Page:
- Hopefully Anthony Rizzo will be refreshed and healthy after getting a day or two off from his lower back tightness. It seems to happen once or twice a year for him (back issues never really go away – they’re just managed), and it also seems – I’m just spitballing from memory here – he does come back well after getting a little rest. Rizzo’s production so far this year has been uncharacteristically poor, but again, sample.
- Jason Heyward, still showing up on top of these data sets:
Highest % of batted balls 95 MPH+ this season. (Min 10 batted balls)
Ohtani #2 👀 pic.twitter.com/s5CQJJhrud
— Daren Willman (@darenw) April 6, 2018
- And speaking of Ohtani:
WOW. That's three games in a row with an Ohtani bomb (and this one was CRUSHED). pic.twitter.com/fnmG5xzGwo
— Baseball is Fun (@flippingbats) April 7, 2018
- #AtCubs and #AtBrewers continue to spar:
— Milwaukee Brewers (@Brewers) April 7, 2018
See you tomorrow.
— Chicago Cubs (@Cubs) April 7, 2018
At least it didn't take us over 2 months to come up with it. 🤷♂️ pic.twitter.com/92nDCuBoWK
— Milwaukee Brewers (@Brewers) April 7, 2018
- Yes, the strike zone was dodgy last night:
According to @ESPNStatsInfo the home plate ump called 3 strikes tonight that had a less than 25% chance of being called a strike and 3 balls that had a less than 25% chance of being called a ball (one of the 3 came on the Shaw AB in the 5th)…(that's how it's measured btw)
— Jesse Rogers (@ESPNChiCubs) April 7, 2018
Last night's strike zone was … performance art. pic.twitter.com/DOr1lzjf8s
— Bleacher Nation (@BleacherNation) April 7, 2018
- And yes, it really stinks that a couple of the brutal calls came just before that Travis Shaw homer, but the terrible calls were not limited to favoring the Brewers. It was just a bad strike zone, and it seemed very susceptible to catcher presentation. And we know that hasn’t been a strength for Willson Contreras.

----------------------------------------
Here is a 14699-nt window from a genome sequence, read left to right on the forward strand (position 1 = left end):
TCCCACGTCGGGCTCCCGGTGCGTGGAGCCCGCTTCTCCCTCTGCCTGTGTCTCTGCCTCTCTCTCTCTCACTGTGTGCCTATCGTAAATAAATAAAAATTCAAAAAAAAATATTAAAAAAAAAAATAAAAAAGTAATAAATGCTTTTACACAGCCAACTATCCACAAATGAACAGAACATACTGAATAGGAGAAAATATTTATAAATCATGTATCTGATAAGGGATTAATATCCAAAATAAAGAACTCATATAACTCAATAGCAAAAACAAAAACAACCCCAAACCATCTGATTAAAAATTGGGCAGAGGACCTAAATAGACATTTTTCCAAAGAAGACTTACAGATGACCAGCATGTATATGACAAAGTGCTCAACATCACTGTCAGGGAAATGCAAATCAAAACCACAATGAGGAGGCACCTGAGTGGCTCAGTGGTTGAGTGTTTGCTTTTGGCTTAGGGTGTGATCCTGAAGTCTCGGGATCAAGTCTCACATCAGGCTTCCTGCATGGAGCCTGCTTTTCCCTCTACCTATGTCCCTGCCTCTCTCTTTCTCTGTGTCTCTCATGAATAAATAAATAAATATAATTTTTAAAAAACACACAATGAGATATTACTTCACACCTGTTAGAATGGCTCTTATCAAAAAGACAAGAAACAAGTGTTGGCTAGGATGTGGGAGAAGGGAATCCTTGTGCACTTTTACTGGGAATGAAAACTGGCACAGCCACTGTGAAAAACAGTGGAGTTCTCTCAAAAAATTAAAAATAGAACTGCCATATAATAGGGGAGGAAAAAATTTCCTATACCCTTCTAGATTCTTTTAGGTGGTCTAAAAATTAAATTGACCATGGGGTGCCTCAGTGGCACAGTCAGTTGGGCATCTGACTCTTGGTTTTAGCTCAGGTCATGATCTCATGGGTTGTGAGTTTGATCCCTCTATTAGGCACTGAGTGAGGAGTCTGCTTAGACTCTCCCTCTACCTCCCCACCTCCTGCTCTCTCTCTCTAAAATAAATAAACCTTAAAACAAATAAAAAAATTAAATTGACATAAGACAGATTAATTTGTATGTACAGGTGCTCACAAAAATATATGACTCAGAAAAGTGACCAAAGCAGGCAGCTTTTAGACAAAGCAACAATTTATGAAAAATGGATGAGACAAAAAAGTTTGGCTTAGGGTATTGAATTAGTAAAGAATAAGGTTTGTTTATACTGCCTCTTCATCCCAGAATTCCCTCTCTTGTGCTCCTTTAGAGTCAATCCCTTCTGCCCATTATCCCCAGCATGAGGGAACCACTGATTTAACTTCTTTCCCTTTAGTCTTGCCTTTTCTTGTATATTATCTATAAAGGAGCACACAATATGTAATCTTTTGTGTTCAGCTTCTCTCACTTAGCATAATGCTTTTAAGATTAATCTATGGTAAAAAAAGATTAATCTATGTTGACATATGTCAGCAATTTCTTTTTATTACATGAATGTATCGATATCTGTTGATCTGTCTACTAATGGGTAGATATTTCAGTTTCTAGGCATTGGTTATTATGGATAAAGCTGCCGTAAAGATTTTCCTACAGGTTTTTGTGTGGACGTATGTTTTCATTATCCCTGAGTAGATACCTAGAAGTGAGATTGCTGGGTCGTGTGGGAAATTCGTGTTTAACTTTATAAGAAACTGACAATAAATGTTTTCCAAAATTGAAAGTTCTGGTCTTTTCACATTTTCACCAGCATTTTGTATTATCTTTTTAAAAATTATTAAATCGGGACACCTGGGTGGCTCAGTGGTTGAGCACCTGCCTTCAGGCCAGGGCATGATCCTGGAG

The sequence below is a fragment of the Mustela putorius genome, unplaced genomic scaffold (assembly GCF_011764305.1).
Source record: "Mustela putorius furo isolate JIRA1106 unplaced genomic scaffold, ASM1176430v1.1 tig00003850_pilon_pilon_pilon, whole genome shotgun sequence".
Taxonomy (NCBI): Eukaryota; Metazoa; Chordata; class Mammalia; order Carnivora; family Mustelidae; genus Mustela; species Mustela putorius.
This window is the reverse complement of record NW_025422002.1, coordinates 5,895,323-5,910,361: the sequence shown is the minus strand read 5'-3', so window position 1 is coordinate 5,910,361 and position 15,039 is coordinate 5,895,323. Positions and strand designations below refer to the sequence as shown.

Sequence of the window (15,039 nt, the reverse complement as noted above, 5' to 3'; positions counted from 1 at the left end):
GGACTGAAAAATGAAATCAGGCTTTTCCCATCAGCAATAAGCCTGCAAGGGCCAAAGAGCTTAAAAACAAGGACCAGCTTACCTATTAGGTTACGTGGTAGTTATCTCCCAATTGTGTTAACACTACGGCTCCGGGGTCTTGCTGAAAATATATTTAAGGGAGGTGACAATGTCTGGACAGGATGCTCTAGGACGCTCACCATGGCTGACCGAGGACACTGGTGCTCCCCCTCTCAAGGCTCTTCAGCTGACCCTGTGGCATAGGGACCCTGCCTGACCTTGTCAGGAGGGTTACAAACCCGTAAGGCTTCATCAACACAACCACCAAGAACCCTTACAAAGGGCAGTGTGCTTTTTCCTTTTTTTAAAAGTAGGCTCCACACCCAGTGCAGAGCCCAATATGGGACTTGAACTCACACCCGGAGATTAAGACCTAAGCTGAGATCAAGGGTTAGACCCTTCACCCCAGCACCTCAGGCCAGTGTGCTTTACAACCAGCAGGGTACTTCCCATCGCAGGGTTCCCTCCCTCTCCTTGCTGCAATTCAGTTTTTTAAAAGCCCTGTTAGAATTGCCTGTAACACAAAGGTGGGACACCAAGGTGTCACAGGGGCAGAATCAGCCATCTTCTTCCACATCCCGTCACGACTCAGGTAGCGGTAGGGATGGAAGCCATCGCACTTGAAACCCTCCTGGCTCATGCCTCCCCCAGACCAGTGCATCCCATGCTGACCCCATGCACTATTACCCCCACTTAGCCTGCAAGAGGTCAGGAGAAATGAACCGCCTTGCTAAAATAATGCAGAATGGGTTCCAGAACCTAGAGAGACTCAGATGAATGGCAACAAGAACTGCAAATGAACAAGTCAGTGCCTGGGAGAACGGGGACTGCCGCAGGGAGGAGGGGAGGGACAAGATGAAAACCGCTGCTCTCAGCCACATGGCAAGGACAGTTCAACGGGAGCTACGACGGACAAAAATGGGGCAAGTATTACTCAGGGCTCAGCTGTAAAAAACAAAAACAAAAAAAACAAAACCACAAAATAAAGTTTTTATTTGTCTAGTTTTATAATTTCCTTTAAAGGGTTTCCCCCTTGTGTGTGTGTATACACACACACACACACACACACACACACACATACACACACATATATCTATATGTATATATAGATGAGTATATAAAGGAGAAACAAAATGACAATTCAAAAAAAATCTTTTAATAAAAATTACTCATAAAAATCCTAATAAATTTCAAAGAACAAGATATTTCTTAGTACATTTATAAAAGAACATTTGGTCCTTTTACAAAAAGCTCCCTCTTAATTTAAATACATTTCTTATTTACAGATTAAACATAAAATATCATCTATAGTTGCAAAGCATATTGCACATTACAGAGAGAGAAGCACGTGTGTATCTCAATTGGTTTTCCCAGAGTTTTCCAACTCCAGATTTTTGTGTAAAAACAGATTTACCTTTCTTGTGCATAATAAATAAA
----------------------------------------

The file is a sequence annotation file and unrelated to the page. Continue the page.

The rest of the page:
- The prognosis on Corey Knebel’s injured hamstring is something in the 4 to 8-week range. Not good, but it sounds like he avoided the worst of it, which could have ended his season if it was a bad enough tear.
- Speaking of Knebel, who was just getting in work so he wouldn’t get rusty, the injury got me thinking about Brandon Morrow, who has thrown two pitches this year. That’s it. The circumstances for a save haven’t presented themselves, and I know the plan is to limit Morrow, but isn’t he at risk for getting rusty at this point?
- This tweet started so bad, and ended so good:
On this date in 2016, Kyle Schwarber collided with Dexter Fowler at Chase Field. Schwarber missed entire regular season with a fully torn ACL and LCL in left knee and severely sprained left ankle. Schwarber returned for the World Series and helped the #Cubs win it all.
— ChicagoCubsOnline (@TheCCO) April 7, 2018
- A friend asked me about which cold brewer I use to make my coffee, and, since I am a BUSINESS MAN, I made sure to check Amazon to see if it was a good price I could share with you folks – and, indeed, it is. It’s under twenty bucks. So simple, and, to me, sooooooooo much better tasting than traditionally-brewed coffee.